Organist Olivier Latry – From the Seine to the Elbe

Organist Olivier Laterry plays the organ eiole at Kulturplast Dresden (Deutschlandradio / Claus Fischer)

“Notre Dame is really a part of my life! I’ve been an organist at Notre Dame for 34 years! So that’s a long time ago!”

Friendly and thoughtful – that’s how I met Olivier Latry in April of this year. As a “palace organist”, the organist based at the Dresden Palace of Culture, he has played one of his five concerts this season.

“This is a good opportunity for me to try different projects! For example a concert with a lot of brass played by the Vienna Philharmonic Orchestra and also a cinema ‘Phantom di Lupera’. This is completely different from what I usually do. So this is a very nice experience for me!” “

Olivier Latrye said at the time that he was happy, not just sitting in his grand organ at Notre Dame. Because each organ is a completely individual machine and has its own voice. Each organ console is also individually designed. This means that the organist always needs several hours to become familiar with the instrument. The organ was created in the Kulturpalast in Dresden by Hermann Eule of Bautzen two years ago. Olivier Latry asserts that it looks very different from the organ of the cathedral in Notre Dame.

“It’s more a German member (laughs) than a French one. Well, maybe some of the reeds are a bit French, the big cane. But to me, it’s good that the member here in Dresden, Germany looks more like a French! The members of the world are the same!”

Laterry and Germany – a long-term relationship

“I played my first concert in Germany in 1982, and that was in Regensburg. Since then, I’ve played so much here that I’ve learned more vocabulary every time! I have a lot of friends here in Germany. I also have a lot of friends here in Germany.” So many German organists who came to France to study with me.”

Olivier Latry came to East Germany in the 1990s.

“It was shortly after the reunification! It was a great experience for me to come here and play instruments in the cities of Bach! I played in Halle, as well as in Cothen, Mersburg and Leipzig – and it was great for me! I’ve never been here I was so impressed!”

German and French organ culture – interaction

It is interesting that German organists are particularly fond of the French organ culture of the Romantic period. Olivier Latry and his colleagues at the Great Nation, on the other hand, have a particularly soft spot in the opposite geographic direction.

“We always want what we don’t have! Of course in France we have a lot of Cavaillé-Coll or Mercklin members, from the nineteenth century, and symphonic instruments, but we don’t have a lot of German organs. But it’s also funny to see that the style we like in France is not the style Symphony or German Romantic instruments, but Bach’s Baroque instruments, for example. That means a bit what I’m saying, but we don’t need a Reger, Rheinberger etc…”

Originated over the centuries: Organ Notre Dame

During the interview in Dresden before the fire at Notre Dame, Olivier Latry naturally spoke of his instrument in the cathedral. Of course, we weren’t expecting it to catch fire after a few weeks. The organ was built by Aristide Cavaillé-Coll, the most important French organ maker in the 19th century, inventor of the French-style symphonic organ, if you will. But he also used tubes from the earlier instrument of the Baroque master François-Henri Clicotte. After Cavaillé-Coll, the instrument was expanded several times, the last time, according to Olivier Latry, in the 2000s.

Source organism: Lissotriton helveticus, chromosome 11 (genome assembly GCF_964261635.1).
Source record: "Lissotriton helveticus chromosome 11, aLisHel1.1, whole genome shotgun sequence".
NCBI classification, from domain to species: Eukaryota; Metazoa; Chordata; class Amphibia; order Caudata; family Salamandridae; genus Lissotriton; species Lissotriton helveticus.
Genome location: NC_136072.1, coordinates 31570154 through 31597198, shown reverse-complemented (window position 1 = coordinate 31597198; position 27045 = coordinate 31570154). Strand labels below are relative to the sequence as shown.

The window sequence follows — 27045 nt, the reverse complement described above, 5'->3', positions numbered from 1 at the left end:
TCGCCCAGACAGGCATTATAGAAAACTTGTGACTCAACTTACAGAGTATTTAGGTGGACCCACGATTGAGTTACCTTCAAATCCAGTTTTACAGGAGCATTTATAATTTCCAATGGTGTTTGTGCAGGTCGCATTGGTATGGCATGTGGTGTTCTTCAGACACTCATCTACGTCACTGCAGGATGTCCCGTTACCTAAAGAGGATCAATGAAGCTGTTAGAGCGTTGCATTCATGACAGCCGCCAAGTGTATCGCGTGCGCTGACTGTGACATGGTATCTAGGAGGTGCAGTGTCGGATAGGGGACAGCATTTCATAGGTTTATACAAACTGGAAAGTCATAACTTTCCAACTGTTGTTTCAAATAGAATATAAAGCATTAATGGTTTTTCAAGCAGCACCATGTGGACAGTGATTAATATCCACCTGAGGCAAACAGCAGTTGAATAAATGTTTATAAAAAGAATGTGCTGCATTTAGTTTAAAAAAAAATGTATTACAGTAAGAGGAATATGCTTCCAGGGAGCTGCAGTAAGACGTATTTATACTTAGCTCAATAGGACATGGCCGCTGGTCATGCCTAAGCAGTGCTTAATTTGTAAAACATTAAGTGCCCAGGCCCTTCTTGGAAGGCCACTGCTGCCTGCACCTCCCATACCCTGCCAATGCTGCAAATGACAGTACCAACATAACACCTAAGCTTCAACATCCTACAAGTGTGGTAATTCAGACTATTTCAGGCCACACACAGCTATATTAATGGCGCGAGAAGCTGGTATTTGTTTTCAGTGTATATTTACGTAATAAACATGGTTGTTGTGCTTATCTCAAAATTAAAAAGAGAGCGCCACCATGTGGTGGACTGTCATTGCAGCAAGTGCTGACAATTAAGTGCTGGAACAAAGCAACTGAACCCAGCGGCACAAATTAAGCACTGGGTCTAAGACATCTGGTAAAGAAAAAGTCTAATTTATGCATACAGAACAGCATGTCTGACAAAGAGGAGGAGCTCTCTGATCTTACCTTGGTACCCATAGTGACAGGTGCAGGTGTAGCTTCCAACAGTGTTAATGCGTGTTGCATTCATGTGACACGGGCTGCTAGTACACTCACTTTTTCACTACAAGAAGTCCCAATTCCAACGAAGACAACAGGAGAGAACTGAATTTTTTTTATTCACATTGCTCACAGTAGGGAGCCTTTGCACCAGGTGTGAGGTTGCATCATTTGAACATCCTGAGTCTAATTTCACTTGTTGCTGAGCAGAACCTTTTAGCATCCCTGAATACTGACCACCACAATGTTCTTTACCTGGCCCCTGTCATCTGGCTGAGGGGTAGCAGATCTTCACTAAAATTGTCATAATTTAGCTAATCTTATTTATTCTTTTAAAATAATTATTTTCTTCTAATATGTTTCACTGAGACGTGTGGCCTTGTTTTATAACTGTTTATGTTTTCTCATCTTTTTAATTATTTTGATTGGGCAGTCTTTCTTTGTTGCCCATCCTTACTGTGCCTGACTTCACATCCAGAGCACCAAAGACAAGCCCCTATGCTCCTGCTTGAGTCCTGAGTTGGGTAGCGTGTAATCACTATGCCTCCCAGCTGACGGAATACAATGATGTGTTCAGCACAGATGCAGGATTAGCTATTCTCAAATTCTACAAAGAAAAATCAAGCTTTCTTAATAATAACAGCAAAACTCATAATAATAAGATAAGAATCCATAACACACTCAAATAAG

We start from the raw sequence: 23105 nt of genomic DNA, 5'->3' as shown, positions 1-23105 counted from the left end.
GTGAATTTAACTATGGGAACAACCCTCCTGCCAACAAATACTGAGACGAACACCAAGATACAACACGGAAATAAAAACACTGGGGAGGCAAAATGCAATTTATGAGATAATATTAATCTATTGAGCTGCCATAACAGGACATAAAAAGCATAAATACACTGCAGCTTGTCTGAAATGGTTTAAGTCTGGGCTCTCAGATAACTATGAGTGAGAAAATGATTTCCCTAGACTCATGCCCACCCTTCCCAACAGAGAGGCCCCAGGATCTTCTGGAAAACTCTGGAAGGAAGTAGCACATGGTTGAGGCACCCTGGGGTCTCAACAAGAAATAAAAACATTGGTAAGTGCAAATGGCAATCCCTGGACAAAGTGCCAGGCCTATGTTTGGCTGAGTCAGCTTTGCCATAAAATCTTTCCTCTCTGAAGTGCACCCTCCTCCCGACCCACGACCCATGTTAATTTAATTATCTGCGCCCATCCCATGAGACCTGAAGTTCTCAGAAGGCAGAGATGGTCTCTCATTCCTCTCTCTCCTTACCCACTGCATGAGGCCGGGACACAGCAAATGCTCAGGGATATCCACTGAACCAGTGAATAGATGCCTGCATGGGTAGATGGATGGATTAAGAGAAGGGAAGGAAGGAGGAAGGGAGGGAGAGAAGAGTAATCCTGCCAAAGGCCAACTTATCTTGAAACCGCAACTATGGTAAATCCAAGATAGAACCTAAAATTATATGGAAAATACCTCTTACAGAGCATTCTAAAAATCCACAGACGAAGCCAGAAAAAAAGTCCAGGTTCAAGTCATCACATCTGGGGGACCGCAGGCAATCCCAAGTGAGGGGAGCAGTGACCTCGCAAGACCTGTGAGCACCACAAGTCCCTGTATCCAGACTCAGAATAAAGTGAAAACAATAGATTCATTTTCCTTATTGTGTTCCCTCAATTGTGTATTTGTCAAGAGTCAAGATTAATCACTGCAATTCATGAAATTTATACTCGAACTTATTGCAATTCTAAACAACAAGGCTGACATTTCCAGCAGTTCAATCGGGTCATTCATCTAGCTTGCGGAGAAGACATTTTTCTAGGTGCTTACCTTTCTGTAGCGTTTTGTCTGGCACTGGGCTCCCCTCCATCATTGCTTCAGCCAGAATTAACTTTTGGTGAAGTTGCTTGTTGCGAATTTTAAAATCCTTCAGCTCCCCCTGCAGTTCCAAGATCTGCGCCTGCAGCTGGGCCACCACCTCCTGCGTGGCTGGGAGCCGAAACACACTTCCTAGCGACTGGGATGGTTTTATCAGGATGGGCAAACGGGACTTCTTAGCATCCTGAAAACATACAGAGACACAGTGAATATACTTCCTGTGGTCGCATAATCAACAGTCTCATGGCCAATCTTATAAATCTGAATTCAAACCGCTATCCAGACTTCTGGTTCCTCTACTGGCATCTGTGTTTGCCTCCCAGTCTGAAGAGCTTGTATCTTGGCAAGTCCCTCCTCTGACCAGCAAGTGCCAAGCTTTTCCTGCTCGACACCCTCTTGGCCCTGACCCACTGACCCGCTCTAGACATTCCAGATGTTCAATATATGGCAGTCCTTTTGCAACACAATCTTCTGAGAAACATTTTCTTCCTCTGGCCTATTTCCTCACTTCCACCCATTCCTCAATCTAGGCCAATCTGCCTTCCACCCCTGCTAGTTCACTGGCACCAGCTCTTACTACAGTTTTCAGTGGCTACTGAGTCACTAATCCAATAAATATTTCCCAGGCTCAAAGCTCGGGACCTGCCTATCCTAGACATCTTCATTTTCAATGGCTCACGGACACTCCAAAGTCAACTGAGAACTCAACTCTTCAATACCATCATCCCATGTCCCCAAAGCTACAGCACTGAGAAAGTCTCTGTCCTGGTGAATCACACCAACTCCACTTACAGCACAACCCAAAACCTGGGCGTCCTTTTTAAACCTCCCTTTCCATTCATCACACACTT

“The structure of the organ is still Cavaillé-Coll, but there were many of them after that, for example Mutin and Mercklin of course, so the organ is always evolving! We can also play music from the eighteenth century well, for example, because all the whistles Clicquot still exists.”

User can be saved

On the evening of April 15, Notre Dame caught fire. Olivier Latry was in Dresden at the time, preparing for a concert with the wind section of the Vienna Philharmonic Orchestra on the Organ Kulturplast. After rehearsal in the evening, he no longer slept, but spent hours on the phone trying to find out the condition of his member.

“It has now become a nightmare,” he said the next day at a press conference hurriedly summoned to the Palace of Culture. A few hours later I met him again for a face-to-face interview, during which he seemed very relaxed.

“We are very happy that the organ has no water and no heating. The tubes are all still there, and not much water has entered the organ.”

In any case, the tool can be completely saved for the next few years. Olivier Latrye played his planned concert at the Kulturpalast with the brass of the Vienna Philharmonic, and the artistic director of the Dresden Philharmonic at the time decided to make it a private charity concert for the member of Notre Dame. Only bots are allowed to access it at the moment, because the gallery is not stable enough yet. In two years, according to the official statement, church services will take place again.

A sign of hope – the Frauenkirche in Dresden

Olivier Latrye hopes to be able to play the instrument again that he has played for 35 years and that he misses dearly. His season as an organist at the palace ended in Dresden. The Frauenkirche, which he passed several times a day during his stay in the state capital of Saxony, gives him hope.

“It’s really a great hope for Paris for me to see the Frauenkirche and what they’ve done here is incredible – and it’s not as dramatic in Paris compared to Dresden. It was possible here, so it would be possible in Paris too!”

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